Sound The Alarm

Editor’s Note: This column, “LBWA” (Leadership By Wandering Around), is based on the premise that, in order to find out what’s going on in the field, a parks and rec leader has to leave his or her desk and “wander around” the area of operations, talk to people, ask questions, and kick around ideas with the individuals in the thick of delivering services to the public. So the author will bring up issues and ask the leaders among the readership to share their knowledge and experiences.

I’m not sure how other cities handle emergency operations, but in Peachtree City, Ga., everybody has a role to play. Parks and recreation is responsible for emergency shelter, food and transportation until the Red Cross or other emergency agencies can take over.

Coming from a military background, I am all over this. Preparing for the worst is what the military does. So in 1997–soon after I took the job as parks and recreation director–I discovered that the city had an emergency operations plan, and I was eager to be part of it.

Even though there was a general awareness that some type of emergency plan existed, not many recreation staff members knew what our role would be. There was a dusty copy of the plan on a shelf, and a handful of staff members knew it was there, but only one or two knew what was in it. Most people assumed that fire and police would handle emergencies.

So I was disconcerted to learn that if we had an emergency, we would be scrambling around trying to figure out who did what. These emergencies could range from weather events to train derailments to–in today’s world state of affairs–worse.

As The Century Turned

At first, it was a challenge to get anyone really motivated to vitalize and internalize the emergency plan. Then, Y2K intervened. You remember Y2K–the turn of the century when all the doomsday predictions were rampant. Thankfully, most of the hype was just that, and amounted to nothing; however, it did spur our city to dust off the emergency plan.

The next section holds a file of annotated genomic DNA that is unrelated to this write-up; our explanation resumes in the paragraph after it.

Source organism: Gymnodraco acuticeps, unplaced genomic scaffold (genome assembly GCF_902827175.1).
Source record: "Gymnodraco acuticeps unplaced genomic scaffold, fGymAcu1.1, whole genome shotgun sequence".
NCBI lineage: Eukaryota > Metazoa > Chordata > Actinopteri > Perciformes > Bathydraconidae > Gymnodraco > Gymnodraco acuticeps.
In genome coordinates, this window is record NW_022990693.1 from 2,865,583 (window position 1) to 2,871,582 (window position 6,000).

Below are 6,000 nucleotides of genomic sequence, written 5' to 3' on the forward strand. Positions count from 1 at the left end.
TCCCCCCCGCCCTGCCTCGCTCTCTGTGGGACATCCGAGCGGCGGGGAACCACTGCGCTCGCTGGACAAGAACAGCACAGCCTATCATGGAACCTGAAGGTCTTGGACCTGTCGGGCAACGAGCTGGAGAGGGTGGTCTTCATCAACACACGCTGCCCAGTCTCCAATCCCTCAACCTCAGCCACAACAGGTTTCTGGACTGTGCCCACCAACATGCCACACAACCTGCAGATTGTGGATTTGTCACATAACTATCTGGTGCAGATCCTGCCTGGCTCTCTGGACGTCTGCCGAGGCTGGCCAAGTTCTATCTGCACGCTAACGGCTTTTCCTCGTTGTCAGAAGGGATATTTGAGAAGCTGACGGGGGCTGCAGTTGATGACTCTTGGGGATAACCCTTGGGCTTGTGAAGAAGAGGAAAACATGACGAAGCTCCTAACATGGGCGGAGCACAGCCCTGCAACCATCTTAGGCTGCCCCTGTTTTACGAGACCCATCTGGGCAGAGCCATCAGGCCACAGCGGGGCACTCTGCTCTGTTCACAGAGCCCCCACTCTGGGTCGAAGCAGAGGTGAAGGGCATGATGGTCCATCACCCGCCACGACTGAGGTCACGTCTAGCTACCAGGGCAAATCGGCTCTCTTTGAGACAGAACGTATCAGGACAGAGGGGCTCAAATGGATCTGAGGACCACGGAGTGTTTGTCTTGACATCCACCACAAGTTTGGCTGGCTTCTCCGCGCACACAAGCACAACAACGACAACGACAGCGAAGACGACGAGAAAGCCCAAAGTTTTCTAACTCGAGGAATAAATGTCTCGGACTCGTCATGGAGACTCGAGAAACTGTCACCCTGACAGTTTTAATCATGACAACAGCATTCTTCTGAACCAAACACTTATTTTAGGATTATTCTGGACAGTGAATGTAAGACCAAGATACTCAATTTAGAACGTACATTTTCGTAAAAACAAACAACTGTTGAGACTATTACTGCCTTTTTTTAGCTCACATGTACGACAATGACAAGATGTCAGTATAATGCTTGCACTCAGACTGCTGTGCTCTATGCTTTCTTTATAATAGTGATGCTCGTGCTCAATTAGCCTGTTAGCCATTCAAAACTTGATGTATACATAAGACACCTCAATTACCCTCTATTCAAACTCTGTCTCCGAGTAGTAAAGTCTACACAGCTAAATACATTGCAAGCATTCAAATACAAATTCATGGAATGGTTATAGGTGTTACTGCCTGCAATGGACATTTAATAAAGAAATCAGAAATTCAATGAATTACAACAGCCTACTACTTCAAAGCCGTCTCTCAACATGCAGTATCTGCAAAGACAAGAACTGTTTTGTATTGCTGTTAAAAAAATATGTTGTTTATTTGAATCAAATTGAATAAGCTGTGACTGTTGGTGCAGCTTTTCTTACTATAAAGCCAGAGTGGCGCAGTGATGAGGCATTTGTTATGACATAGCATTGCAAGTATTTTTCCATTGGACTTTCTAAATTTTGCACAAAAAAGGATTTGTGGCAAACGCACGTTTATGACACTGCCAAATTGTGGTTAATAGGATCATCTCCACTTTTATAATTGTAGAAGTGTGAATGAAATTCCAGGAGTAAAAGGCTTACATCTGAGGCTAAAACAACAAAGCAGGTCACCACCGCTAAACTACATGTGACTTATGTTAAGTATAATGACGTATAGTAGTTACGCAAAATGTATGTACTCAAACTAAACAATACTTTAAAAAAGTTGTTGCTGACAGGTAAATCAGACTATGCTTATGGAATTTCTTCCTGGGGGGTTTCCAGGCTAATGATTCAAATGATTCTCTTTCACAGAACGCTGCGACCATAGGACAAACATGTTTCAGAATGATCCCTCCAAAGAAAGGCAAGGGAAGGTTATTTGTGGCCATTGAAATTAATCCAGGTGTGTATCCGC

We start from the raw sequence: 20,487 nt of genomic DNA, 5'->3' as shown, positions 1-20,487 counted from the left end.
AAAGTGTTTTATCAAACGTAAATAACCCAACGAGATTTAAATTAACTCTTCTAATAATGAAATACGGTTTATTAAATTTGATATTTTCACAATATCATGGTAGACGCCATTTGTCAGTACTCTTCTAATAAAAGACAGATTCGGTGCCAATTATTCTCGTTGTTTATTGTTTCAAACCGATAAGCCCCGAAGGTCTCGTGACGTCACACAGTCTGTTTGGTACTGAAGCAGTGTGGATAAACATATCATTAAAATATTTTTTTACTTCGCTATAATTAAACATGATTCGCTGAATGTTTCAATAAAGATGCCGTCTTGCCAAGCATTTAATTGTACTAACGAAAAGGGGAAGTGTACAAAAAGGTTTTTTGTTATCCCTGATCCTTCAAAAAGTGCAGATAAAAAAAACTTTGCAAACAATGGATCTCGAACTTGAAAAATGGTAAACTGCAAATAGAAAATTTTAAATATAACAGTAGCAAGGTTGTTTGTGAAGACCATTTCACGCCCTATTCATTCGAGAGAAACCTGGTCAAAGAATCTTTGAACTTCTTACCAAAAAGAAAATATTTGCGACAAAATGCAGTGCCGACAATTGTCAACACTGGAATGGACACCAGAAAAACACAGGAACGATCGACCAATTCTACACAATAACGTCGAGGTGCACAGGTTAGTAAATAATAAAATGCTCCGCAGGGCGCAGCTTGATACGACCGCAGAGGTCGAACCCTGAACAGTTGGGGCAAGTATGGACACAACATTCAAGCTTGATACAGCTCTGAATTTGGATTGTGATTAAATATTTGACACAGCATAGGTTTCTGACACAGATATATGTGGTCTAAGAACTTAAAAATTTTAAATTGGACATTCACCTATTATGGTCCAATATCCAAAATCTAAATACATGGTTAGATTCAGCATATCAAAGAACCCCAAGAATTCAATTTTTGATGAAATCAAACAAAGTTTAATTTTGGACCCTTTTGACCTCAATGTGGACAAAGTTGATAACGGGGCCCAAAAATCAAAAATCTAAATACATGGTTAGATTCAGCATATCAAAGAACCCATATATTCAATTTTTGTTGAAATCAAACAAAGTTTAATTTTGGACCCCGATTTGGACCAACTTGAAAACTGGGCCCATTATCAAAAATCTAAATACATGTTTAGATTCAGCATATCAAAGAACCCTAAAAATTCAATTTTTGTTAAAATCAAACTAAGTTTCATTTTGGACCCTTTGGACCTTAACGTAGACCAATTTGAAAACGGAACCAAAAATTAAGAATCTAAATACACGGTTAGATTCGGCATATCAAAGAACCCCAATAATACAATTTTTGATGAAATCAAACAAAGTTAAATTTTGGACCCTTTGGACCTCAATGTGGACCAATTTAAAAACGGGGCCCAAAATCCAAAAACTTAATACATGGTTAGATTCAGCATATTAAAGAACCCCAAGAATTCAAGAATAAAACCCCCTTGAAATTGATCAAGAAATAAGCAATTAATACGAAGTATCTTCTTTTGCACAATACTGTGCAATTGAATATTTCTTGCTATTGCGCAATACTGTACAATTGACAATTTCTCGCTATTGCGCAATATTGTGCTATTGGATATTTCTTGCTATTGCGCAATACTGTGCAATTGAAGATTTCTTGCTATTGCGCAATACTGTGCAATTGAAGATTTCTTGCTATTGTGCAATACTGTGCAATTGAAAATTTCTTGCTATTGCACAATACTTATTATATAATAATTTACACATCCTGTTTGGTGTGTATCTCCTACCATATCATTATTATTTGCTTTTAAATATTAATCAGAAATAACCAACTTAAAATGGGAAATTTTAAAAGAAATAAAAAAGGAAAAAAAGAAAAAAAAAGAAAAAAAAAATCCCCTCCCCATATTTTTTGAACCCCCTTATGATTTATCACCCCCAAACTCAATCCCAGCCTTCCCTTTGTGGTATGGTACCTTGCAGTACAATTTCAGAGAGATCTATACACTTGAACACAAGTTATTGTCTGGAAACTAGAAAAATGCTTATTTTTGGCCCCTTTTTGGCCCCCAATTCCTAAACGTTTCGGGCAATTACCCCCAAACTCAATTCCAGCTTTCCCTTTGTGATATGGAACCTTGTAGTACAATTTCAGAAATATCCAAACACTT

About this time, a new fire chief with a military background also came on board. The fire department was responsible for the overall preparation and dissemination of the emergency plan, so he and I discussed the need to not only dust off the existing plan, but also exercise it. The best plan in the world will not work if it hasn’t been tested, re-tested and tested again … and even then it has to have built-in flexibility to survive.

Y2K freed up many resources that normally would not have made the budget cut. For example, as we looked at how we would provide a shelter in various emergency scenarios, it became apparent that we needed generators. Recreation didn’t have generators at the time; we borrowed from public works if we needed one.

But in an emergency, public works would predictably be using theirs. So, we were able to justify three generators of our own. We still have them, keep them serviced, ready to go and accessible, and also have use for them on a regular basis. We also have emergency light pods, heaters and fans, extension cords, cots, blankets, first-aid supplies and other equipment staged, ready to go if needed.

Feeding An Army

If we had to provide food and water for a large number of people and the power was out in the city or we couldn’t get to grocery stores, how would we do it? Again, the military experience intervened–Meals, Ready-to-Eat (MREs). These delectable favorites are what troops eat in the field. They’re nutritious, filling and, with the proper application of hot sauce and other secret ingredients, can be quite tasty. We obtained a pallet of several hundred meals, which we still maintain. We donated the first pallet to New Orleans after Katrina, and are now on the second pallet. The great thing is these “meals in a bag” have a shelf life of about 100 years (just joking … but a very long time).

We also obtained a pallet of bottled water, boxes of blankets, cots and emergency medical supplies. We keep these items in one accessible section of the storage area. We use the generators for routine tasks, which is good to keep them running, but they are always returned to their holding area.

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